Russia orders troops to withdraw from Ukraine border
Russian military vehicles move during drills in Crimea on Thursday. /Russian Defense Ministry Press Service/AP

Russian military vehicles move during drills in Crimea on Thursday. /Russian Defense Ministry Press Service/AP

Russia has ordered its troops to withdraw from the border with Ukraine after a massive military build-up raised alarm from Western Europe to Washington.

Moscow said Thursday that forces should begin returning to their permanent bases, signalling a potential end to the standoff that sparked fears of a fresh military conflict.

The pullback follows massive drills conducted in the area Thursday.

After overseeing the exercises, Russian Defense Minister Sergei Shoigu said in a statement he believed "the objectives of the surprise check have been fully achieved," adding that the troops from Russia's southern and western commands had demonstrated the ability to ensure reliable defense of the country.

He said the troops should return to their bases by May 1, but he said some weapons and armoured vehicles should be left behind in western Russia for another military exercise later this year.

The apparent de-escalation was nonetheless welcomed by Ukrainian President Volodymyr Zelenskiy, who said on Twitter that the move "reduces tension."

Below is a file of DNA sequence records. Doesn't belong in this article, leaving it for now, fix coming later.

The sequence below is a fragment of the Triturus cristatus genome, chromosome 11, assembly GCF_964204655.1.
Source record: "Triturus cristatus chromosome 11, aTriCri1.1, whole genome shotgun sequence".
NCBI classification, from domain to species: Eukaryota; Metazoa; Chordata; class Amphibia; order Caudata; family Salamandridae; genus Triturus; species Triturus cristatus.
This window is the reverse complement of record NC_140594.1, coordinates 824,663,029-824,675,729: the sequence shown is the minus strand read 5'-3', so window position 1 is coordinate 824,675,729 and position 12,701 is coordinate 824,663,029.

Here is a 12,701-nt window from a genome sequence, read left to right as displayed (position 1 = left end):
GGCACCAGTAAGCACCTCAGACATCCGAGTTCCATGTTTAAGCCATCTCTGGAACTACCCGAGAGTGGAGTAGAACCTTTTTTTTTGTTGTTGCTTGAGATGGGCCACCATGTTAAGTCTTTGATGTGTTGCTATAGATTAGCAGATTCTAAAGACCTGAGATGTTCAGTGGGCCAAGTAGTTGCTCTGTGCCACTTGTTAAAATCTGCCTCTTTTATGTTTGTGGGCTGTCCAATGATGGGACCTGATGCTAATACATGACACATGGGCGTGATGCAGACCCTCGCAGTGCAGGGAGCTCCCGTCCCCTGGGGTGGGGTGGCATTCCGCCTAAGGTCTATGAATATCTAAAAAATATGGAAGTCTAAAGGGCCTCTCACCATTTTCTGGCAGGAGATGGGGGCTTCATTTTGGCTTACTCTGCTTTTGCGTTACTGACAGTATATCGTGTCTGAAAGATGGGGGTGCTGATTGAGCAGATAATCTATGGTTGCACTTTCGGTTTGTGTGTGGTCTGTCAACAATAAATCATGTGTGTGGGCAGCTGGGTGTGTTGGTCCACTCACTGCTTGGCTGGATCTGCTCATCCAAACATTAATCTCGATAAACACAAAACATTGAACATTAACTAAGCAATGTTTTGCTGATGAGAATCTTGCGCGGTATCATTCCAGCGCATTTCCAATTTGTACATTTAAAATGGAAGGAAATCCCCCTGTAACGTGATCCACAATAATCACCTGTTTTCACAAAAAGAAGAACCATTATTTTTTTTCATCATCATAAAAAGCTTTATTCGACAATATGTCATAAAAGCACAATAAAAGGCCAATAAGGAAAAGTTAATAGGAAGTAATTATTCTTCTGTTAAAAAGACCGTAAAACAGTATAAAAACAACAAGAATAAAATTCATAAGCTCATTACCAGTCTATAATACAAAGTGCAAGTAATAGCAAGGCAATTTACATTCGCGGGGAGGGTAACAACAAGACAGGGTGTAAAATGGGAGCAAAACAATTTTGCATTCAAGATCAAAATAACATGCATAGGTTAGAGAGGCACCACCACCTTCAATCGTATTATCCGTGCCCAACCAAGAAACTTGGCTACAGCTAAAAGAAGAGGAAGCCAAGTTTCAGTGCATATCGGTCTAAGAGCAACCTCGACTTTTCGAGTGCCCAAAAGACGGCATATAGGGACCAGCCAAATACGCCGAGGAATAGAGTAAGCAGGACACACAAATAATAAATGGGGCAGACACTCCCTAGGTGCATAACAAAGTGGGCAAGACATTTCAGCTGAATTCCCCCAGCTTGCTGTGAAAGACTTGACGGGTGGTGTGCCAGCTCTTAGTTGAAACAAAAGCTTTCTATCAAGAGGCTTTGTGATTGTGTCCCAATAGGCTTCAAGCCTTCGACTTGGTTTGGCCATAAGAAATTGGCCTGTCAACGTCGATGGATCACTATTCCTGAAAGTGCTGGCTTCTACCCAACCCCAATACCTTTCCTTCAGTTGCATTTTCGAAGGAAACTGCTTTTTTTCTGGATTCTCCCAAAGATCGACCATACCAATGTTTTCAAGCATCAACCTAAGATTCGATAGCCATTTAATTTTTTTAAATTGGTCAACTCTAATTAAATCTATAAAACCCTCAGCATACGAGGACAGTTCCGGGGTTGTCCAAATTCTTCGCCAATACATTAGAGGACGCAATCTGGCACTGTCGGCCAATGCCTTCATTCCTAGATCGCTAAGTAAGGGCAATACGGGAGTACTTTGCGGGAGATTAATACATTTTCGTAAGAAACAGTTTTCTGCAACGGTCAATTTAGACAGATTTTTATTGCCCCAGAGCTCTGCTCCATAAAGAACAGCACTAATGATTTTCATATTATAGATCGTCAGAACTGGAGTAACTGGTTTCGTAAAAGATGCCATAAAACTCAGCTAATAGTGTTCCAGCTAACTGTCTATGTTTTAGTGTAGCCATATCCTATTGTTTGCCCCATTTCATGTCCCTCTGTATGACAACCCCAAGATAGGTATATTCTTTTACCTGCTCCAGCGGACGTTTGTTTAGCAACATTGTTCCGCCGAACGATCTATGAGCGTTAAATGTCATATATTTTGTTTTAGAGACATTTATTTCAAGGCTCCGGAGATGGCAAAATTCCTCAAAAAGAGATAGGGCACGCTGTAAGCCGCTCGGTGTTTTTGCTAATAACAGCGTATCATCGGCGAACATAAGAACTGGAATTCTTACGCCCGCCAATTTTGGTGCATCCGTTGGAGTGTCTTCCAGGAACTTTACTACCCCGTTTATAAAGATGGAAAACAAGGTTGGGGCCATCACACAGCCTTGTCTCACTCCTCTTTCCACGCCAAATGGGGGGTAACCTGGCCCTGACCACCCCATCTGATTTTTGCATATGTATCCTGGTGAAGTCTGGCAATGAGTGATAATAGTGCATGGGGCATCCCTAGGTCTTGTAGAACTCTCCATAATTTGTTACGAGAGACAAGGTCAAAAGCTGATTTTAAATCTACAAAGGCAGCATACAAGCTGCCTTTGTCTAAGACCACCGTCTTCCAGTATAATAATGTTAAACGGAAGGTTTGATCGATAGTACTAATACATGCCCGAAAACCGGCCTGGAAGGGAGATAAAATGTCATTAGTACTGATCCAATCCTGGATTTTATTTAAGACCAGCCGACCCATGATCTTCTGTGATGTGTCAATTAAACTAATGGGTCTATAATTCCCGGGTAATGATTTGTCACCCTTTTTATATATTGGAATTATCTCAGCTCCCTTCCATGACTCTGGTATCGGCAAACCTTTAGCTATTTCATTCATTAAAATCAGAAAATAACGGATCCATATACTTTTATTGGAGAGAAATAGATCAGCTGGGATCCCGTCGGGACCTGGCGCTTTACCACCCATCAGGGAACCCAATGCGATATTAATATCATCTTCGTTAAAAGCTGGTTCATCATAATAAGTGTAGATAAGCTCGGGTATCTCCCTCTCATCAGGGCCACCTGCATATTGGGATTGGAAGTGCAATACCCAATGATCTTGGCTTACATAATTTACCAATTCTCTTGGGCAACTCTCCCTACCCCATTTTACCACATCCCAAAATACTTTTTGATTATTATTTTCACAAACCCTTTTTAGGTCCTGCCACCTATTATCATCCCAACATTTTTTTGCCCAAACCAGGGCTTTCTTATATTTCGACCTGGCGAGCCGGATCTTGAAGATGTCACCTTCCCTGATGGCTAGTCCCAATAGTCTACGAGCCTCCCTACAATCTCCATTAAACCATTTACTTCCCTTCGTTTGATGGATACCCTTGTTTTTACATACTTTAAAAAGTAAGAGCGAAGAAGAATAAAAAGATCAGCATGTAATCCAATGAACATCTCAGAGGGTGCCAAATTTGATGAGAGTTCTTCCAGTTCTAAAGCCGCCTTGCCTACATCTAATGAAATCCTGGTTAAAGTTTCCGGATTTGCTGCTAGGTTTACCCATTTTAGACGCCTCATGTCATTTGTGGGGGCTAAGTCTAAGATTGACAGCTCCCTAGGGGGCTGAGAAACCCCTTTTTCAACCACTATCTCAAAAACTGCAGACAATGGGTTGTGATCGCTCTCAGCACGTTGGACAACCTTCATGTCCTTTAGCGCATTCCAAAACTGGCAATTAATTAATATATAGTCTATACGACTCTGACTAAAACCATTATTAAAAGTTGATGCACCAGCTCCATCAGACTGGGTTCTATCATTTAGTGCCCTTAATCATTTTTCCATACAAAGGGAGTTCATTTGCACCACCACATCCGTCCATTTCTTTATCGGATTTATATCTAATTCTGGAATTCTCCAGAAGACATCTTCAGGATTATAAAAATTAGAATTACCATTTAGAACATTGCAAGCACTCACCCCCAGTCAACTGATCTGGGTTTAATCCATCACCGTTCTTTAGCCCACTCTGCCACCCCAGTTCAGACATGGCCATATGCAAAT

"Ukraine is always vigilant, yet welcomes any steps to decrease the military presence," he added, while also thanking his country's international partners for their support.

Russia does keep a permanent contingent of forces along its 1,200-mile-long land border with Ukraine, but in recent weeks had massed tens of thousands of troops, convoys of tanks, artillery and other units.

Western officials and experts were left scrambling to decipher what Moscow might have been planning.

Both the United States and NATO condemned the build-up of forces, which they said surpassed the force deployed in 2014, when Russia annexed Ukraine's Crimean Peninsula using troops in unmarked uniforms and also began supporting separatists in Ukraine's east.

The Donbas conflict has rumbled on ever since, costing some 14,000 lives despite a series of cease-fires.

(With input from agencies)

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